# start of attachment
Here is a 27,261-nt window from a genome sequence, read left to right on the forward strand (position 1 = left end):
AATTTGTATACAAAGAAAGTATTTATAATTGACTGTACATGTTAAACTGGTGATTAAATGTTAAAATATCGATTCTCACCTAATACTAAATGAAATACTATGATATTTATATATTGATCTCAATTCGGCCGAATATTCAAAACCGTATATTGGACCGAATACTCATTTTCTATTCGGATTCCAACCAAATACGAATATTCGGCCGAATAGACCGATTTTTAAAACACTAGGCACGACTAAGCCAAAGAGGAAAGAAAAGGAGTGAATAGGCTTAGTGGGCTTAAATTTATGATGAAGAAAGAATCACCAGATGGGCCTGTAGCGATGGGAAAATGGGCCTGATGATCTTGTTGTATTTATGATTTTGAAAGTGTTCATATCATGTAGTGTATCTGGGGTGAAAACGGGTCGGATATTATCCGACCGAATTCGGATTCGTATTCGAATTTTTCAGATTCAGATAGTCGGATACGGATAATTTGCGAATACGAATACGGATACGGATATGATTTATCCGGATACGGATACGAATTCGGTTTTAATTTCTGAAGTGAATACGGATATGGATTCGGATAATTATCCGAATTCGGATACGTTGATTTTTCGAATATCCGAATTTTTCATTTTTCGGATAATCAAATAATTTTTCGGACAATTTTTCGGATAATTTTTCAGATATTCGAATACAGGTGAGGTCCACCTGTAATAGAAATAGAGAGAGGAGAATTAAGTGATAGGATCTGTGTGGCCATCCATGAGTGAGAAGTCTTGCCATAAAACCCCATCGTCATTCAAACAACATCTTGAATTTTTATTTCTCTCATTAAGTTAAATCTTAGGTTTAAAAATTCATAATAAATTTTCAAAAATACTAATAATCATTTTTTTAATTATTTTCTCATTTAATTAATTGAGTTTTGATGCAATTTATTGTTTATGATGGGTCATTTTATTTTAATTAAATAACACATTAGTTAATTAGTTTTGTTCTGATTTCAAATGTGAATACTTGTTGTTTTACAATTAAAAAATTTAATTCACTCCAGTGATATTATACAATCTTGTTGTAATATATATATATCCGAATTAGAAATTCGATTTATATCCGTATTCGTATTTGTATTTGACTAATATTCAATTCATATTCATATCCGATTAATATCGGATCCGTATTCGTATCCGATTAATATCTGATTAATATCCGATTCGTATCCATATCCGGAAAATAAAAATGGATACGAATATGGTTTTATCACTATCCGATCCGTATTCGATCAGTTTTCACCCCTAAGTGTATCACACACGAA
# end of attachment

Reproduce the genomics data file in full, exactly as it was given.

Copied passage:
Here is a 27,261-nt window from a genome sequence, read left to right on the forward strand (position 1 = left end):
AATTTGTATACAAAGAAAGTATTTATAATTGACTGTACATGTTAAACTGGTGATTAAATGTTAAAATATCGATTCTCACCTAATACTAAATGAAATACTATGATATTTATATATTGATCTCAATTCGGCCGAATATTCAAAACCGTATATTGGACCGAATACTCATTTTCTATTCGGATTCCAACCAAATACGAATATTCGGCCGAATAGACCGATTTTTAAAACACTAGGCACGACTAAGCCAAAGAGGAAAGAAAAGGAGTGAATAGGCTTAGTGGGCTTAAATTTATGATGAAGAAAGAATCACCAGATGGGCCTGTAGCGATGGGAAAATGGGCCTGATGATCTTGTTGTATTTATGATTTTGAAAGTGTTCATATCATGTAGTGTATCTGGGGTGAAAACGGGTCGGATATTATCCGACCGAATTCGGATTCGTATTCGAATTTTTCAGATTCAGATAGTCGGATACGGATAATTTGCGAATACGAATACGGATACGGATATGATTTATCCGGATACGGATACGAATTCGGTTTTAATTTCTGAAGTGAATACGGATATGGATTCGGATAATTATCCGAATTCGGATACGTTGATTTTTCGAATATCCGAATTTTTCATTTTTCGGATAATCAAATAATTTTTCGGACAATTTTTCGGATAATTTTTCAGATATTCGAATACAGGTGAGGTCCACCTGTAATAGAAATAGAGAGAGGAGAATTAAGTGATAGGATCTGTGTGGCCATCCATGAGTGAGAAGTCTTGCCATAAAACCCCATCGTCATTCAAACAACATCTTGAATTTTTATTTCTCTCATTAAGTTAAATCTTAGGTTTAAAAATTCATAATAAATTTTCAAAAATACTAATAATCATTTTTTTAATTATTTTCTCATTTAATTAATTGAGTTTTGATGCAATTTATTGTTTATGATGGGTCATTTTATTTTAATTAAATAACACATTAGTTAATTAGTTTTGTTCTGATTTCAAATGTGAATACTTGTTGTTTTACAATTAAAAAATTTAATTCACTCCAGTGATATTATACAATCTTGTTGTAATATATATATATCCGAATTAGAAATTCGATTTATATCCGTATTCGTATTTGTATTTGACTAATATTCAATTCATATTCATATCCGATTAATATCGGATCCGTATTCGTATCCGATTAATATCTGATTAATATCCGATTCGTATCCATATCCGGAAAATAAAAATGGATACGAATATGGTTTTATCACTATCCGATCCGTATTCGATCAGTTTTCACCCCTAAGTGTATCACACACGAA